The result is that reforms in intelligence oversight have empowered intermediary actors—politicians and experts—to stand in for the public. And these mechanisms have proven remarkably durable and effective.
The intelligence oversight system operates in all three branches of government. Within the executive branch, a series of compliance regimes, inspectors general, and Justice Department officials oversee operations, particularly those involving technical collection at the National Security Agency. Collectively, those actors investigate suggestions of misconduct, rigorously count more mundane compliance failures, and review activity for legal compliance—and they report errors both internally and to the other branches of government. They also build legal compliance into the very design of technical systems; to see certain data, for example, analysts often have to enter into computer systems the facts and analysis that would justify their access to the information they seek.
In the judiciary, the Foreign Intelligence Surveillance Act (FISA) Court both reviews applications for national security surveillance of U.S. persons and, more broadly, reviews the legality of surveillance programs taking place domestically but targeting overseas actors. The FISA structure does not merely put a federal judge between the intelligence community and electronic surveillance targets. It also creates bureaucracies within intelligence agencies that are designed to speak to that federal judge—bureaucracies deeply invested in keeping their agencies within the law and maintaining credibility before the judiciary. Representing the agencies before the court are Justice Department lawyers, who likewise act to keep the agencies in line. The system of judicial intermediaries thus dramatically reinforces and empowers executive-branch intermediaries, who have ongoing reporting obligations to the judicial branch.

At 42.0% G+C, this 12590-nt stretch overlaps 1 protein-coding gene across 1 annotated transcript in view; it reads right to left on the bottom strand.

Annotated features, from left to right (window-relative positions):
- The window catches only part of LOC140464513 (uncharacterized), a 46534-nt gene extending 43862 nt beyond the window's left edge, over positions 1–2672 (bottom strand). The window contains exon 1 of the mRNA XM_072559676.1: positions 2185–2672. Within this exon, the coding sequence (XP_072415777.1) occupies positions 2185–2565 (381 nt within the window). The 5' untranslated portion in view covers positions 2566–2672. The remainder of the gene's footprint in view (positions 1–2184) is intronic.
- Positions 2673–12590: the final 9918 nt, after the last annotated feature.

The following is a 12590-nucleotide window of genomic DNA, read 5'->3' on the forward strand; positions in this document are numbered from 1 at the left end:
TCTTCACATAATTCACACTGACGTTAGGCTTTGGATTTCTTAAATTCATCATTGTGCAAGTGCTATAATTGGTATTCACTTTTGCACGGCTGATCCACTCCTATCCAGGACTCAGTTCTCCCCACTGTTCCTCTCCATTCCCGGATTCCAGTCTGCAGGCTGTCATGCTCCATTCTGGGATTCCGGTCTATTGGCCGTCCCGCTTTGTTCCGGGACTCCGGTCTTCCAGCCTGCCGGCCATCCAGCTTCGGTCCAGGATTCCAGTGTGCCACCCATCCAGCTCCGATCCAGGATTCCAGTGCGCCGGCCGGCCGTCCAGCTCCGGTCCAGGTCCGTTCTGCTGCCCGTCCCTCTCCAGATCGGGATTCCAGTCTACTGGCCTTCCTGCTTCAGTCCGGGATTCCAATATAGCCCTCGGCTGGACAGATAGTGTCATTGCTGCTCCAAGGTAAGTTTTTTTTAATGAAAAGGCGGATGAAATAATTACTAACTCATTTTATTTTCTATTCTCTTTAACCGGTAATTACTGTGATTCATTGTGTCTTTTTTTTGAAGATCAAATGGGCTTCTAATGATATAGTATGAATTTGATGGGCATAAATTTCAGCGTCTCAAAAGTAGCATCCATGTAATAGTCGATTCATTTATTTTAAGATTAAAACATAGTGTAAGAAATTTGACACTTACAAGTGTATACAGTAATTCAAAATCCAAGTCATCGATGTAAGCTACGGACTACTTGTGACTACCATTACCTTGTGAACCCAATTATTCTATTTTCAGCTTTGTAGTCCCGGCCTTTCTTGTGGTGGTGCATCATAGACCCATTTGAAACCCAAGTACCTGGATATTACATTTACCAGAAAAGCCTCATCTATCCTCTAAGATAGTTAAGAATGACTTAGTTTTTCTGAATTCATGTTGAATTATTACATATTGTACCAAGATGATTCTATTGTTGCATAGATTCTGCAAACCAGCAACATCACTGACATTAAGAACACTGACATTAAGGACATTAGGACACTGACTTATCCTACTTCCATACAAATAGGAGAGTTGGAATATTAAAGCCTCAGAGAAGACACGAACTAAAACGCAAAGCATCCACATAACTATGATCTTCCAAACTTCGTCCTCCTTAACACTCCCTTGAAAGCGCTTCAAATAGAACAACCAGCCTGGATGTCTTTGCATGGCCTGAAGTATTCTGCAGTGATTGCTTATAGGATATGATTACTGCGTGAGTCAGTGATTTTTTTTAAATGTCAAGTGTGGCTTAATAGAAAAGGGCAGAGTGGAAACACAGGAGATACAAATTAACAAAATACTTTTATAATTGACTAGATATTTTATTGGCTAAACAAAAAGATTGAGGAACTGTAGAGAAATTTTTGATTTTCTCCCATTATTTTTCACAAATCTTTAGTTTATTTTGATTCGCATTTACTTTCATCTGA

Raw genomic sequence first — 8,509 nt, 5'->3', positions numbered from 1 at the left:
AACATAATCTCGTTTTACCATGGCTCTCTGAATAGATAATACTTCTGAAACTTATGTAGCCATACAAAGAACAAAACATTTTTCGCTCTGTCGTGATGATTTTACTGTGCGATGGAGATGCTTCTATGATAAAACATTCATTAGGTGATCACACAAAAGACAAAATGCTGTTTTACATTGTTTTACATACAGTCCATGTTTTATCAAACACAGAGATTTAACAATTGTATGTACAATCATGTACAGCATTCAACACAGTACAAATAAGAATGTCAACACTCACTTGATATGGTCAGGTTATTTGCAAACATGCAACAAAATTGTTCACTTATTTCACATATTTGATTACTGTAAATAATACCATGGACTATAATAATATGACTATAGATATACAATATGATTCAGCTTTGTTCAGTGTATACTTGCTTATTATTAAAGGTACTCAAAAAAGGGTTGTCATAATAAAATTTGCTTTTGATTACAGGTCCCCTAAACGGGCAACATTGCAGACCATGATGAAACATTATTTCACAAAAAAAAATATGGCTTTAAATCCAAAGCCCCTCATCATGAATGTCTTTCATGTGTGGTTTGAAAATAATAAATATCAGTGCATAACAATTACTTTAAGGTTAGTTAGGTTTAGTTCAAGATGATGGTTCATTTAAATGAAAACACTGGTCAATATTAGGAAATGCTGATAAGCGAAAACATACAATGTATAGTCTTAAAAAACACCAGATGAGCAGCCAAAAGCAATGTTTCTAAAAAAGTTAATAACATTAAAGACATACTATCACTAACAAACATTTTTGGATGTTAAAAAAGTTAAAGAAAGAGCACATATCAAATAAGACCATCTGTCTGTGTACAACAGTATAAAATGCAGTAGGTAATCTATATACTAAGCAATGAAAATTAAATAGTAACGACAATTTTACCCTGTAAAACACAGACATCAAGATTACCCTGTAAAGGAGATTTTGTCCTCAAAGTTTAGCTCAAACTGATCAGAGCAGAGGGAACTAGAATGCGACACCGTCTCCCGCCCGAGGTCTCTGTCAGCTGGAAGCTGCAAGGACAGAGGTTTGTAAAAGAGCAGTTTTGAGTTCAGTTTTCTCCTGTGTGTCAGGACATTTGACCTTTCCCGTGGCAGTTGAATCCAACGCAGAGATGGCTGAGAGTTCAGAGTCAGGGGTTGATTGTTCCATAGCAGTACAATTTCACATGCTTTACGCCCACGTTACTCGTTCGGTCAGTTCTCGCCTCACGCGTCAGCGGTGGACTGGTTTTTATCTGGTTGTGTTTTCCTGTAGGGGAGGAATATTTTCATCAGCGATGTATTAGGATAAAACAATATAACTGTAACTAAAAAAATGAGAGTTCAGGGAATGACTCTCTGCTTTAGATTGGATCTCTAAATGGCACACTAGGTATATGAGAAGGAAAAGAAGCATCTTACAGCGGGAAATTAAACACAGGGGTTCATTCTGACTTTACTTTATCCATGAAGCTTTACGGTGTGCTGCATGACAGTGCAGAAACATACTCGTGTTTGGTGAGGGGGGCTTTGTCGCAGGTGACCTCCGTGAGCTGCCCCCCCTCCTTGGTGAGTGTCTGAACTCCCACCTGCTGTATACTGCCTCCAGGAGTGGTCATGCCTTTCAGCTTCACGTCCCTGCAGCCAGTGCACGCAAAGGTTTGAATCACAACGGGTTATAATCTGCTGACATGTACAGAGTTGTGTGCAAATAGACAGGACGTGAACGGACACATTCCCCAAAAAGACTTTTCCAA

The executive and judicial branch intermediaries are, generally speaking, substantive experts. But the intelligence oversight system uses political intermediaries too, particularly in Congress. The congressional intelligence committees review intelligence programs, get briefed on covert actions, and investigate major matters within the intelligence agencies—everything from torture to Russian hacking of the 2016 election. Unlike other congressional committees, they are staffed with intelligence community professionals cleared at the highest levels, and they have access to the most sensitive programs the government runs. The public never sees the vast majority of the work these committees do, but anyone in the intelligence community will tell you that fear of upsetting congressional overseers is a major restraint on intelligence community behavior. Note that the members of these committees are not specialists; they are just regular members of Congress. Their job is to stand in for the members of the public who cannot know what the intelligence community is up to, and to make major political decisions in the public’s stead and on behalf of the rest of the legislature.
Most people who have engaged the congressional intelligence committees agree—notwithstanding the House committee’s recent flap over the behavior of its chairman, Devin Nunes—that they function on average dramatically better than other committees do. The reasons are all related to their intermediary, non-populist nature. The professional nature of the staff reduces partisanship, for example. And the secrecy with which they operate discourages political grandstanding on the part of the members. A hearing of a normal congressional committee, which takes place in public, is a show whose audience is the public. Witnesses are chosen for C-SPAN. Questions are asked because they offer opportunities for theatrics and gotchas. By contrast, most intelligence-committee hearings have no audience beyond the staff and members. They are actually designed to convey information from the executive branch to Congress. They are arguably the only part of Congress for which hearings still consistently serve that role.